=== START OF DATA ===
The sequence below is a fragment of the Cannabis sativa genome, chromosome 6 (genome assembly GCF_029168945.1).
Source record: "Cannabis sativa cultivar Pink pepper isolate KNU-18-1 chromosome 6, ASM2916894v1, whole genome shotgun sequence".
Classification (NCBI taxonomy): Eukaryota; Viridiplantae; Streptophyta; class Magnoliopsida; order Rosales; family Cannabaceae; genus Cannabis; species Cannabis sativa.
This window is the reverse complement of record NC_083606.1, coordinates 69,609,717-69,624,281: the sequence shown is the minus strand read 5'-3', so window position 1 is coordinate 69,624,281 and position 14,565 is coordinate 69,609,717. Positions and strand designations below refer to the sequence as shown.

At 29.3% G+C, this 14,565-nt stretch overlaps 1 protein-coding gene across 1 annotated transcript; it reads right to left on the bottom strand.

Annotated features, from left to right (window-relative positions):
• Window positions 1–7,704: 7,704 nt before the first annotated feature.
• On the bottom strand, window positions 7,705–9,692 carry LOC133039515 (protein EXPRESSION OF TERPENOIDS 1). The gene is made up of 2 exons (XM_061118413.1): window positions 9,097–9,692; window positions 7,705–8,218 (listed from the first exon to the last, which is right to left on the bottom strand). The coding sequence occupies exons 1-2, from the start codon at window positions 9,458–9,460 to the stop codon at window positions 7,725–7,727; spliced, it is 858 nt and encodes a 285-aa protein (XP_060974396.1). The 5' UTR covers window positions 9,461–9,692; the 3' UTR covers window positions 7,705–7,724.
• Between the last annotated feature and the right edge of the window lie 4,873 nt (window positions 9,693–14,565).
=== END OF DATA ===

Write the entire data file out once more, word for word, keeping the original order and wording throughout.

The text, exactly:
The sequence below is a fragment of the Cannabis sativa genome, chromosome 6 (genome assembly GCF_029168945.1).
Source record: "Cannabis sativa cultivar Pink pepper isolate KNU-18-1 chromosome 6, ASM2916894v1, whole genome shotgun sequence".
Classification (NCBI taxonomy): Eukaryota; Viridiplantae; Streptophyta; class Magnoliopsida; order Rosales; family Cannabaceae; genus Cannabis; species Cannabis sativa.
This window is the reverse complement of record NC_083606.1, coordinates 69,609,717-69,624,281: the sequence shown is the minus strand read 5'-3', so window position 1 is coordinate 69,624,281 and position 14,565 is coordinate 69,609,717. Positions and strand designations below refer to the sequence as shown.

At 29.3% G+C, this 14,565-nt stretch overlaps 1 protein-coding gene across 1 annotated transcript; it reads right to left on the bottom strand.

Annotated features, from left to right (window-relative positions):
• Window positions 1–7,704: 7,704 nt before the first annotated feature.
• On the bottom strand, window positions 7,705–9,692 carry LOC133039515 (protein EXPRESSION OF TERPENOIDS 1). The gene is made up of 2 exons (XM_061118413.1): window positions 9,097–9,692; window positions 7,705–8,218 (listed from the first exon to the last, which is right to left on the bottom strand). The coding sequence occupies exons 1-2, from the start codon at window positions 9,458–9,460 to the stop codon at window positions 7,725–7,727; spliced, it is 858 nt and encodes a 285-aa protein (XP_060974396.1). The 5' UTR covers window positions 9,461–9,692; the 3' UTR covers window positions 7,705–7,724.
• Between the last annotated feature and the right edge of the window lie 4,873 nt (window positions 9,693–14,565).